General surgeon Dr. Mark Vierra, a Harvard Medical School grad, remembers a young woman who went to another hospital where she was diagnosed with gallstones.
“She was prescribed meds,” he says, “put on a diet, was off work for one month. She lost her job and lost her insurance. She tried to get personal insurance, but was denied coverage because of her pre-existing condition – the gallstones.”
Only, it wasn’t gallstones.
The continuing pain brought her to CHOMP, where she was diagnosed with an obstructing rectal cancer, which had spread to her liver, and a rare condition called familial polyposis. Without insurance, says Dr. Vierra, “no hospital would touch her.”
But CHOMP was different. He removed her colon and removed the cancer from her liver, with help from a “world class” gastroenterologist.
“We compensate for a terribly inadequate, broken [health-care] system,” he says. “If she had killed someone and gone to prison, she would have full medical.”
Currently, the young woman is back at home, preparing to undergo chemotherapy. When does that start? “Today,” says Dr. Vierra.
Nutrition Services Chef Lance Chambers, who’s logged 38 years at CHOMP, draws satisfaction from seeing patients eat his surprisingly savory dishes, like sole stuffed with crab, smoked salmon and prime rib. “Sometimes it’s the little things that really matter to people,” he says. “Like the waterfall, or a beautiful tray of food.”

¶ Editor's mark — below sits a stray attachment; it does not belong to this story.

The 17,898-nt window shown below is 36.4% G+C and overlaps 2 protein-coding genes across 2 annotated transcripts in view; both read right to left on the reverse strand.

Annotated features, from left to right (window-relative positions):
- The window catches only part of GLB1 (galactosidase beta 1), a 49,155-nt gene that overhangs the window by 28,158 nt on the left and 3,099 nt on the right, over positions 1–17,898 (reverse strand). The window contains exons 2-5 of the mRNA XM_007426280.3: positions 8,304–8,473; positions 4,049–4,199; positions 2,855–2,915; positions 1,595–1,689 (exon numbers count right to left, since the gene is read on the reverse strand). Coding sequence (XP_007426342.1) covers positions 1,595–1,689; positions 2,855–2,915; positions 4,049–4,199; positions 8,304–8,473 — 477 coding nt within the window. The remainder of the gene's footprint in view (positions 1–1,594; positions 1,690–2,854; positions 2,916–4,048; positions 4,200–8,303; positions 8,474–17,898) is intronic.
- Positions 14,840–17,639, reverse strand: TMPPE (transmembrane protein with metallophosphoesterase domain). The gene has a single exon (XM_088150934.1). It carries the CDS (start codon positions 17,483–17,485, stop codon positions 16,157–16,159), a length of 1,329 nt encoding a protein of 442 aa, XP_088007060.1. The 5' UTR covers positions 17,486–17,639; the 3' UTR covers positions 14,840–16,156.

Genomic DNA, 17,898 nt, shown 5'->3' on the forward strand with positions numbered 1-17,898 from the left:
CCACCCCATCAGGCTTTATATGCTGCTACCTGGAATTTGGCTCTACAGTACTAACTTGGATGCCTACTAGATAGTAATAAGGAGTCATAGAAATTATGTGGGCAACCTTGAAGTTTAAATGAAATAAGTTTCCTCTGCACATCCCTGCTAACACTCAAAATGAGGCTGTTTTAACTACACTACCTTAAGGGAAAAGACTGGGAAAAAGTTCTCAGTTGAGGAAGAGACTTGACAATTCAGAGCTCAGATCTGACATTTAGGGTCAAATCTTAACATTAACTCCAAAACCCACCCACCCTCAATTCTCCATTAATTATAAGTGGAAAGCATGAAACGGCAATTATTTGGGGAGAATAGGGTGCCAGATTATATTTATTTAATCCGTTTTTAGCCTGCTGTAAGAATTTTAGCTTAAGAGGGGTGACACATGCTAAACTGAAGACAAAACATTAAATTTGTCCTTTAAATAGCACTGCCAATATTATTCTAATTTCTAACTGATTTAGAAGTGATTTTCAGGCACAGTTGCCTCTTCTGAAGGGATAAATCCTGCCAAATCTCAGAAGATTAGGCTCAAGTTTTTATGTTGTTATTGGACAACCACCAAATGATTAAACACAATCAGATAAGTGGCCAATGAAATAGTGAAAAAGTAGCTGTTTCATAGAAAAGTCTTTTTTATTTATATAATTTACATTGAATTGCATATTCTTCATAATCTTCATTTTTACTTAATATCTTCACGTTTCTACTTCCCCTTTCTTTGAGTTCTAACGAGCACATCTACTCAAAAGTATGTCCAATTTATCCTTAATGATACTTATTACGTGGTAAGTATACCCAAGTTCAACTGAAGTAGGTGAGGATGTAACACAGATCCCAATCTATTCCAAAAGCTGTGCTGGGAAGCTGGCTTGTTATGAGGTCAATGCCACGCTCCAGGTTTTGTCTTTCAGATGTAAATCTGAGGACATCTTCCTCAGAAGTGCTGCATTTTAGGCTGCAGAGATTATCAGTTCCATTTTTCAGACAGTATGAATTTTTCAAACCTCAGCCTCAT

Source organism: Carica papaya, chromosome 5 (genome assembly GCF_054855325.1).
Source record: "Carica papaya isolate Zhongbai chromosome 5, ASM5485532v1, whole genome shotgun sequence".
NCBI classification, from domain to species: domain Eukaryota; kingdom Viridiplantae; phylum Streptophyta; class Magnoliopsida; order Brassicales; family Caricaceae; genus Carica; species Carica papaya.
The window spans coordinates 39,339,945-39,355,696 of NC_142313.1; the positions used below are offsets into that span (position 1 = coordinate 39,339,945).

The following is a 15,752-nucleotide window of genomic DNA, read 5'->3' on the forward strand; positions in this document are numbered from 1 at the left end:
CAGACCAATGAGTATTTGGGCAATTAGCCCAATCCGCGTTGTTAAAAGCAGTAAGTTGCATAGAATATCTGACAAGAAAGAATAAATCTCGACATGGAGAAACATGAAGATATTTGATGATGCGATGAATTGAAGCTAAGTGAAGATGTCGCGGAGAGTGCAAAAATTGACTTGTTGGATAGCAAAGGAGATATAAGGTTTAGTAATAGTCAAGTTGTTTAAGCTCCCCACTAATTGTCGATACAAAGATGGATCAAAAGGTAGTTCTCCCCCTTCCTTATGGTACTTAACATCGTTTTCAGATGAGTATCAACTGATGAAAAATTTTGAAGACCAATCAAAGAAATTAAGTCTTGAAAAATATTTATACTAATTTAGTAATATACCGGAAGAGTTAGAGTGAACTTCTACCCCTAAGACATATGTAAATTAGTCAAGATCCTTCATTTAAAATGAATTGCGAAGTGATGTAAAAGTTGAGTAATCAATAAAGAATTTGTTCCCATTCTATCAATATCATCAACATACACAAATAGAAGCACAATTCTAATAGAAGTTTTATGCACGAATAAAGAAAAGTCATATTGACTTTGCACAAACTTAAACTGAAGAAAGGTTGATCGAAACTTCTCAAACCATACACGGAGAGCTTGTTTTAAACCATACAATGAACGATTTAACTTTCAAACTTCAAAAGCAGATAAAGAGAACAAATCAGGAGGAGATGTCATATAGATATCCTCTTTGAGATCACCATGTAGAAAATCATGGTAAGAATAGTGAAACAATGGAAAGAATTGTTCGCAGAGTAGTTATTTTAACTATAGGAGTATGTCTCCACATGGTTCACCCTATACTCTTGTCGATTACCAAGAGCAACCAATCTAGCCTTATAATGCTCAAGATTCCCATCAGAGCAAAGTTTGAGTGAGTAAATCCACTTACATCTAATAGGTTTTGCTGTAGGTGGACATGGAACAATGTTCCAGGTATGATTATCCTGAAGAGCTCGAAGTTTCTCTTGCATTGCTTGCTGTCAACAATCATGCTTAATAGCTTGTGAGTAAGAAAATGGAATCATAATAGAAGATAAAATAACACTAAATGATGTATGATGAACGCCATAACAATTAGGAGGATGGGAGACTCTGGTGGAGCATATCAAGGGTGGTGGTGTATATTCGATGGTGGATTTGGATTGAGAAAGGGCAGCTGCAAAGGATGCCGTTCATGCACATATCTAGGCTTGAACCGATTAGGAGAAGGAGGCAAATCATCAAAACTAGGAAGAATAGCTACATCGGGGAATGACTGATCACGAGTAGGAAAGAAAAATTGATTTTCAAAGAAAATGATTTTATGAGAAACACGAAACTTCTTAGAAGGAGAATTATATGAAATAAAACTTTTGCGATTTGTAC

Or a simpler one.
Janice Harrell, a 28-year employee and current Director of Nutrition Services, recalls a special meal Chambers navigated a small gauntlet of modern-day regulations to help prepare.
“We had a terminally-ill person at Westland House,” she says, referring to a facility that houses skilled nursing and hospice care. “He had a son – a professional chef – who wanted to prepare a last meal for his father. Lance came and met with the man and they worked together to feed him his last meal. Those stories happen a lot.”
Chef Chambers recalls, “It wasn’t a difficult [meal]. Broiled chicken. A family dish.”